Book Reviews

#BookReview The Woman With Wings By James MacManus #12ReviewsOfXmas

 

download.jpgPublisher: Endeavour Quill
ISBN13: 9781911445760
Genre:  Contemporary
Release date: 07 11 2019
Price*: Kindle £1.99 (GBP)/  Paperback £7.99 (GBP)
Kindle $2.61 (USD)/ Paperback $15.00 (USD)
Pages: ~ 320
My rating: 5/10
You can get this book here:
Amazon UK
Book Depository
What I learned from this book: I learned about birds and science geniuses.

Description of the book: In this heart-warming tale of female empowerment, a young woman comes to terms with the revelation that she may be able to fly.

Alison Spedding is a loner; no real friends, no boyfriend and a job in which she goes unnoticed. At thirty-two, her only passion is birdwatching.

One afternoon, high on a Scottish mountain, earnestly waiting for the rarest of sights a white-tailed eagle returning to its nest she slips, falling silently. In shock, her fellow twitchers return to the hostel to raise the alarm, heavy with the realisation that she must be dead. What they find shocks them even more. Alison is already there, alive and unscathed…

Further similar episodes cause Alison s grip on reality to slip, her mind spiralling towards breaking point. In her dreams, she sees a huge shadow on the ground, as if there was a creature above her, a creature with huge wings…

Her infatuated colleague Jed is concerned. Can he intervene before Alison finally loses control?

This is an extraordinary novel, exploring one woman s identity whilst posing universal questions: Who is she? Where does she belong? And must she accept her fate, or can she spread her wings and be free at last?

How this book made me feel: I really loved the cover of this book, I thought it is going to be a fantasy book, it kind of was and wasn’t at the same time. To be honest, I didn’t get half of the things the author wanted to say in it, and I have a million questions churning in my head.

Alison works in the international advertising company as an IT specialist, and she loves bird watching. During one of her trips, she falls off the mountain but survives. I liked Alison as a person, she is a loner, and she is doing what she loves. She is like every other female in London, only she gets wings from somewhere. Alison has a great friend Jed, who likes and supports her, and a rich executive of the company named Doxat that fancies her, so this book could’ve been a great romantic novel, and those wings ruined it for me. The story was told from multiple perspectives, but the transition between those perspectives was quite blurry, I would’ve liked if different thoughts started as a different chapter.

Alison talks a lot about birds and their migration, it is great to know about this, especially because Alison’s true passion is birds, but I was skim-reading them because I don’t like copy-paste material. I am sure, bird enthusiasts will enjoy the information, and I can see the research put into that, but those parts were not for me. Another thing that did not make sense to me were parts about Kurt Godel and his mathematical calculations regarding time traveling. There were pages and pages about the same thing, which was well researched and very philosophical, but at the same time repetitive and felt like pasted there out of Wikipedia. :/ I liked the way Alison was interacting with other characters, and there was an interesting love triangle going on in there, but that’s about it.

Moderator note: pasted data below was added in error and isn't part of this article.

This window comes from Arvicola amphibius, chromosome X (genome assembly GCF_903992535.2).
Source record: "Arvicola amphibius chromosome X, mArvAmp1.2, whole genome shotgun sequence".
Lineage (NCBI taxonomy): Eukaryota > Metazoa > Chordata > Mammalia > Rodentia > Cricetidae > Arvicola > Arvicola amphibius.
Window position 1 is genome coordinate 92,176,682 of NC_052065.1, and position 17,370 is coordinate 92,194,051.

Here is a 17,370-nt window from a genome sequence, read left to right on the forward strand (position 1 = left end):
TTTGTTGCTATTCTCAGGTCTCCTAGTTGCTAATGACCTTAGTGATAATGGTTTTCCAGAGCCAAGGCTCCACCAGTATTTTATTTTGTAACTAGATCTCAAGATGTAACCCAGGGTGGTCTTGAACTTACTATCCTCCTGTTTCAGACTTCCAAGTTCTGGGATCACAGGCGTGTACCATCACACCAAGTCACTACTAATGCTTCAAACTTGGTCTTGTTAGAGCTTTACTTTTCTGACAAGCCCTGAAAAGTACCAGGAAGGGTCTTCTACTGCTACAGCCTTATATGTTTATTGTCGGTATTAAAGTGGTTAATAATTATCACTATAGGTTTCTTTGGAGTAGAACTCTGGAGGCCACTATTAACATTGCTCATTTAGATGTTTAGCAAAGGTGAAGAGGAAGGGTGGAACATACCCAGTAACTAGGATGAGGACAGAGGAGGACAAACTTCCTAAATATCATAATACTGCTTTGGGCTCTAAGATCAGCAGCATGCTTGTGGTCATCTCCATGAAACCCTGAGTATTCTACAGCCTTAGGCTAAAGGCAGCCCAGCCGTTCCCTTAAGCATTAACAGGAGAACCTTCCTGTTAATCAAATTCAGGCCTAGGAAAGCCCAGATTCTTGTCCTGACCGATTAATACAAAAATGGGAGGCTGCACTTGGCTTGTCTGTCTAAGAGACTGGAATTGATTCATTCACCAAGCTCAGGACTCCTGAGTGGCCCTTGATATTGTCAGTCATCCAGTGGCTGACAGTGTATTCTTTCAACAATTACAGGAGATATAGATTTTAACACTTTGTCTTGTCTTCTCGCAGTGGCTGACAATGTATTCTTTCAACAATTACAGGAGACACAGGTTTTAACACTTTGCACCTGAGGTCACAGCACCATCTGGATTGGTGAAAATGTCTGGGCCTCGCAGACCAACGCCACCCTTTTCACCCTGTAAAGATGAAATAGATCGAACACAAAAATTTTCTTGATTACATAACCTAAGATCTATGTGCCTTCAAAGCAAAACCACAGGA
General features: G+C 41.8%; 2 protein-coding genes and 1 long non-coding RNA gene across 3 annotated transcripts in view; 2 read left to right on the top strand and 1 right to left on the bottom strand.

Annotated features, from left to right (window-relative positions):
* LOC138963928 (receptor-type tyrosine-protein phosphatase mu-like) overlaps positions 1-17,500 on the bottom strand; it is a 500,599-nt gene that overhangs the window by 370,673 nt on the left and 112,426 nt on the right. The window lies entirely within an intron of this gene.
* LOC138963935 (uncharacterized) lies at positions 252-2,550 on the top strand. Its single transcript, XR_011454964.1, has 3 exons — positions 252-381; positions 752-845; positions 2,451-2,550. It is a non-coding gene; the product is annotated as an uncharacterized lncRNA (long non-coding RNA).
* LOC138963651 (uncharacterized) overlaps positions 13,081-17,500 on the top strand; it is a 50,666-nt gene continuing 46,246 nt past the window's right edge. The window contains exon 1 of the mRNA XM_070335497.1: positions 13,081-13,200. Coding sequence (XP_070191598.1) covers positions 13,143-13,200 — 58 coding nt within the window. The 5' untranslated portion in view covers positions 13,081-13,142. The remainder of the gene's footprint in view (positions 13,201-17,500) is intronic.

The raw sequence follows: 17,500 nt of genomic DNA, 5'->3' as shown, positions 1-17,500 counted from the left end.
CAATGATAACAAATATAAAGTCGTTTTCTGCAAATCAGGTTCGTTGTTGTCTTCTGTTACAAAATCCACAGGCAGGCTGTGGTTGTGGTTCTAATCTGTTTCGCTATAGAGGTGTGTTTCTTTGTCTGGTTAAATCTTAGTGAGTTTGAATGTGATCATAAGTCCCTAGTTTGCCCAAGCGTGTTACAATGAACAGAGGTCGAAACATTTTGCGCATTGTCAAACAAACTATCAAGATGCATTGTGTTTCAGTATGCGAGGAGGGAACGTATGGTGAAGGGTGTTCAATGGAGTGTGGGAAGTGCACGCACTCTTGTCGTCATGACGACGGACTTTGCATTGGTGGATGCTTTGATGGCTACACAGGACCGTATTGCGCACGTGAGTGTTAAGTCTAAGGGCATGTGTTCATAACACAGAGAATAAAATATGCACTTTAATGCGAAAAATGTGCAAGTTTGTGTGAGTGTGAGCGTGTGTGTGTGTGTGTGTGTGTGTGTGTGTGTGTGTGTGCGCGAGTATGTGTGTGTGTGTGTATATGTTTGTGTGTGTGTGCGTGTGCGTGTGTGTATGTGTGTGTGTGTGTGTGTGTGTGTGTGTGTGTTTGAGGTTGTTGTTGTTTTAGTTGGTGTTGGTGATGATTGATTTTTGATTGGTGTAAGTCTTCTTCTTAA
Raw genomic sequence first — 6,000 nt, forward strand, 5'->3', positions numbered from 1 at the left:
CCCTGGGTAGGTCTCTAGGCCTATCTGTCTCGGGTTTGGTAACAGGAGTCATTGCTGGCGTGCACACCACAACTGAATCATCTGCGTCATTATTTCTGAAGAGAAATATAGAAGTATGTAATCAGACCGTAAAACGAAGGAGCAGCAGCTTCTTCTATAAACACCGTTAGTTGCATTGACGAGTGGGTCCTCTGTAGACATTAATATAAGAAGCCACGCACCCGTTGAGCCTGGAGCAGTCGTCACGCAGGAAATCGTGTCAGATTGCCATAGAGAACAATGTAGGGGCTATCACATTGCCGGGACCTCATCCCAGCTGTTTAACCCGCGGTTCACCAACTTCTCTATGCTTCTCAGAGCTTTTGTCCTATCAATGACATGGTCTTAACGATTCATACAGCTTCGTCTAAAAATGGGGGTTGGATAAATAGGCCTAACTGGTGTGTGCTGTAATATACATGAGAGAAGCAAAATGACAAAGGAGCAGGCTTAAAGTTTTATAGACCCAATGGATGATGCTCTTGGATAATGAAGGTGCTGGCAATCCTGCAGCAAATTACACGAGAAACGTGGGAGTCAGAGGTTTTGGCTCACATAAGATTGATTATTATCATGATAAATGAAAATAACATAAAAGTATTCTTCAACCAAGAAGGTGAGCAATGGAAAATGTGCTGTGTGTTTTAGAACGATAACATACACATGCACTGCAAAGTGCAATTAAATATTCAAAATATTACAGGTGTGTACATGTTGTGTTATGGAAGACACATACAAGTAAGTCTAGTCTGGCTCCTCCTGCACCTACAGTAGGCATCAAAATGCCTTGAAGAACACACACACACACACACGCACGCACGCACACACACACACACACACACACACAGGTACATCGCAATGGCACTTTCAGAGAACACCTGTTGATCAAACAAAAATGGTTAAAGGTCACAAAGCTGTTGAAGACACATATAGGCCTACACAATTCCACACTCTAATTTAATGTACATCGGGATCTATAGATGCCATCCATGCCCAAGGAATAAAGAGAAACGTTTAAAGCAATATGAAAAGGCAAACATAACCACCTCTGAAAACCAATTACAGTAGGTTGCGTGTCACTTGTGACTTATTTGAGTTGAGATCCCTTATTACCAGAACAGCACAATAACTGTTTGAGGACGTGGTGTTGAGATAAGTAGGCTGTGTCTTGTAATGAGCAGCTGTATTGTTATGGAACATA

I was not a very big fan of the writing style of this novel, it seemed well researched, and poetic, but at the same time, it felt raw and unfinished. The setting of this book was changing between London and remote places of the UK like Skye, and I enjoyed its picturesque views. The chapters were quite long, and the narrative quite jumpy. The culmination of this novel didn’t make any sense to me and left me with million of questions instead of answers. :/

So, to conclude, this book was not for me. It has interesting characters, and I enjoyed their relationships with each other, and this book has great potential, but the plot didn’t really impress me. I think this book might interest a bird-loving community as well as people who enjoy philosophy. Do give this book a go, and I hope you will like it. 🙂

Thank You for Your time! ❤

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51QTtUz2b2L._US230_.jpgAbout the author: James MacManus is the Managing Director of the Times Literary Supplement and the author of six books. After a lifelong career as a journalist, which included many years as a foreign correspondent in Africa and the Middle East, James launched a parallel career as an author in 2005. His historical fiction novels, the last two set around WWII, have won praise from critics in the UK and the US, especially for the quality of the research and the narrative strength of the stories.

Website: http://www.jamesmacmanus.com/index.asp / Twitter: @JMacManusBooks

*-the price was taken from Amazon.co.uk and Amazon.com on the current date. The price might change at the time of your purchase. The links used in this post for book purchases are affiliates.

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